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Bullseye

Finding the right medications that work can be a lot like trying to hit a bullseye, but everyone’s bullseye situation is different. My husband typically reacts well to new medications and doesn’t have to switch often so I imagine my husband’s bullseye is quite large and a professional dart player is trying to hit it.

I have fucking terrible luck with medications. If they work at all, they tend to give crippling side effects that make me physically miserable and defeat the purpose of being on medication to alleviate depression and anxiety that makes me mentally miserable. My imaginary bullseye is tiny, constantly moving, and in a game booth at the county fair…and I’m trying to hit it blindfolded. The odds are not in my favor.

On top of my mental health issues, I also have insomnia. The past few weeks have been rough as I’ve been getting a couple non-consecutive hours of sleep at night, if I slept at all. I likely have insomnia naturally because my brain is constantly running and refuses to shut itself off when it’s time to settle down for the night. Insomnia can also make mental health issues worse if you’re so physically drained that you can’t function like a normal person and your default state is being cranky as fuck from the lack of proper rest.

I personally had some aversion to using a regular sleep medication because of some weird paranoia that I wouldn’t wake up if I took them, but nothing else was working. I tried everything in the past few weeks: lavender spray, weighted blankets, warm milk, melatonin gummies, masturbation, etc. I finally broke down and called my doctor, who wrote out a prescription for a sleeping medication.

Let me give a little context of how I sleep. A good night of sleep for me is taking an hour or so to fall asleep, sleeping four hours straight, then awake up every hour or so. A horrid night of sleep means it takes more than two hours to fall asleep and waking up anywhere between fifteen minutes to an hour—if I’m really unlucky, I’ll have vivid nightmares for the short times I can sleep.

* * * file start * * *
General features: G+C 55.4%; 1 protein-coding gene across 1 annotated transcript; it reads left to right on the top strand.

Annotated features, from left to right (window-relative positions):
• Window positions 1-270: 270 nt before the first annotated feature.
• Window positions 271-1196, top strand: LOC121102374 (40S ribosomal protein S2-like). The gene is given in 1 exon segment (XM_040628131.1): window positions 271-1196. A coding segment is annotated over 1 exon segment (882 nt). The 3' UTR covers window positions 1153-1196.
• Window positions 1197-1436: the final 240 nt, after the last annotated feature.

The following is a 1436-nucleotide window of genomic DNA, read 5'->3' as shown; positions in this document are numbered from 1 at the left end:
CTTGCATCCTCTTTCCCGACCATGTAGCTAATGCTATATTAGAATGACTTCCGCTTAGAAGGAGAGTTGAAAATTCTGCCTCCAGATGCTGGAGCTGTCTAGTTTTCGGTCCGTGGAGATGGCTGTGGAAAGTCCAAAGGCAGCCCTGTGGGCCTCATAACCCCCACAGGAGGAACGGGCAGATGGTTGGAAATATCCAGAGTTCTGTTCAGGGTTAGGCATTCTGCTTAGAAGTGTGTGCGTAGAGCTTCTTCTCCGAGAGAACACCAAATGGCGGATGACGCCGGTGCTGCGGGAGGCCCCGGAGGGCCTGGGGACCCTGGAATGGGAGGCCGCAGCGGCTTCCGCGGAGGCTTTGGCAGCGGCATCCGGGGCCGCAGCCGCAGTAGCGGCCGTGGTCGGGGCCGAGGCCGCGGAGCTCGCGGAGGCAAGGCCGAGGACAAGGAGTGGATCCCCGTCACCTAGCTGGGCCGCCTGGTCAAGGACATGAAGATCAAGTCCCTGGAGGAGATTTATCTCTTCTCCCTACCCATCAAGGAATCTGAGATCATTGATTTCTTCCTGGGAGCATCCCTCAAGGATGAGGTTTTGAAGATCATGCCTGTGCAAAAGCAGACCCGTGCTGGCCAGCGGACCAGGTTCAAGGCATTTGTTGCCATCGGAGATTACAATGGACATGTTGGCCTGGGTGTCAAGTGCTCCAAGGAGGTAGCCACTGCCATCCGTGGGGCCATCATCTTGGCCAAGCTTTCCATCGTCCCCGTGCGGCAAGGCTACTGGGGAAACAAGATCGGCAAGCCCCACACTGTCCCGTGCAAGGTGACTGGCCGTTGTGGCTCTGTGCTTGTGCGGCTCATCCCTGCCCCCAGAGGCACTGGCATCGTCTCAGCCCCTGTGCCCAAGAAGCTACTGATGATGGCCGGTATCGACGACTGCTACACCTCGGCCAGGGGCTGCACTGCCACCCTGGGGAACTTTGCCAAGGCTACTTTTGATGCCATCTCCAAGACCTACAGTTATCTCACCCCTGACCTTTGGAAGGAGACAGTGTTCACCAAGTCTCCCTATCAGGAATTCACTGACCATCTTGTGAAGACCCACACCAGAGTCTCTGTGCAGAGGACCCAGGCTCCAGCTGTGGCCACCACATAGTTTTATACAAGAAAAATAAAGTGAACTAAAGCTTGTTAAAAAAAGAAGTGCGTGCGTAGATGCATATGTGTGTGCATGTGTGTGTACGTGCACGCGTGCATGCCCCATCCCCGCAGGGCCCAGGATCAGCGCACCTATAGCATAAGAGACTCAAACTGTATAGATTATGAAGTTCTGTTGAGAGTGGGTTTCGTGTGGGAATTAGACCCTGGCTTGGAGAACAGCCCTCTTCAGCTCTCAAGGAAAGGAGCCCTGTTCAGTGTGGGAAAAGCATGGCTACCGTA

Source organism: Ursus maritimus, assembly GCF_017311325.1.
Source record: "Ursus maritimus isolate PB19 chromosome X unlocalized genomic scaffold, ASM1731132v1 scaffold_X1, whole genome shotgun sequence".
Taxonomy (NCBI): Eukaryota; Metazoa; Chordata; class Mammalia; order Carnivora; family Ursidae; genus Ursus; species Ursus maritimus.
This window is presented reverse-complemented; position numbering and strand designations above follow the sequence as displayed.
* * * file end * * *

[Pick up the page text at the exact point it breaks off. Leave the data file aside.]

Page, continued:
I was still a little apprehensive about taking a sleeping med, but I was desperate and I felt better knowing it was the same medication my husband takes for insomnia. I took the pill and set my phone to play a How It’s Made playlist. I don’t think I made it through the first video before I was asleep. In the morning, I looked at the clock and realized I had slept eight hours without waking up. I tried to think of a time when I was able to sleep eight hours straight and could not recall one. I felt AMAZING. I had all this energy. I wasn’t this exhausted shell of a person. Best of all, no side effects!

…until the next morning.

I had slept six hours straight that night and woke up feeling great. I went to work. I sat down for break to take my vitamins and my anti-depressant. I come back out to my spot at the door to count customers…and that’s when the drowsy side effects that was to be expected from a sleeping med hit me HARD. “Drowsy” is a bit of an understatement because I felt kind of drunk—not full on drunk, but fairly tipsy. I suddenly felt so unstable on my feet that I had to sit down to potentially avoid falling on our store’s concrete floors.

Remember that anti-depressant I took before the side effects of the sleeping med kicked in? It has its own side effect of giving me a shit ton of energy when I first take it. It would have been great if it had canceled out the drowsiness, but I assume what actually happened is my meds fought each other for dominance. It was basically the medication version of the Goku VS. Frieza fight. As I sat in that wheelchair trying not to slump over, I switched between drug-induced alertness to drug-induced lightheadedness. I ended up going home halfway through my day and ended up staying home the next day when I woke up with hard drowsiness.

I tried to call my doctor only to find she was out until my appointment on Monday. Luckily, I have a mother-in-law who is a nurse and asked for her medical opinion. She suggested I take half a pill and see how that works. It didn’t work at all. That was frustrating knowing if I take a full dose I’m walking like Sally the ragdoll from “Nightmare Before Christmas”, but if I take half a dose I sleep as if I hadn’t taken anything. Even more frustrating was the fact that my husband only takes half a dose of the same sleeping pill in the same dosage and he sleeps beautifully on it.

I explain all of this to my doctor and the med student working with her on the day of my appointment, which was actually my six month follow up for a medication I was no longer prescribed because I had to switch after it started giving me tremors. Since I typically react so poorly to medication, they have to discuss several options before prescribing me something. The medication they prescribe me for sleep is actually an antihistamine, but its side effects of causing sleepiness have been beneficial to insomnia patients. “Think of how Benadryl makes some people super sleepy,” my doctor explains.

Now we just wait and see if this medication hits the bullseye or misses the mark.

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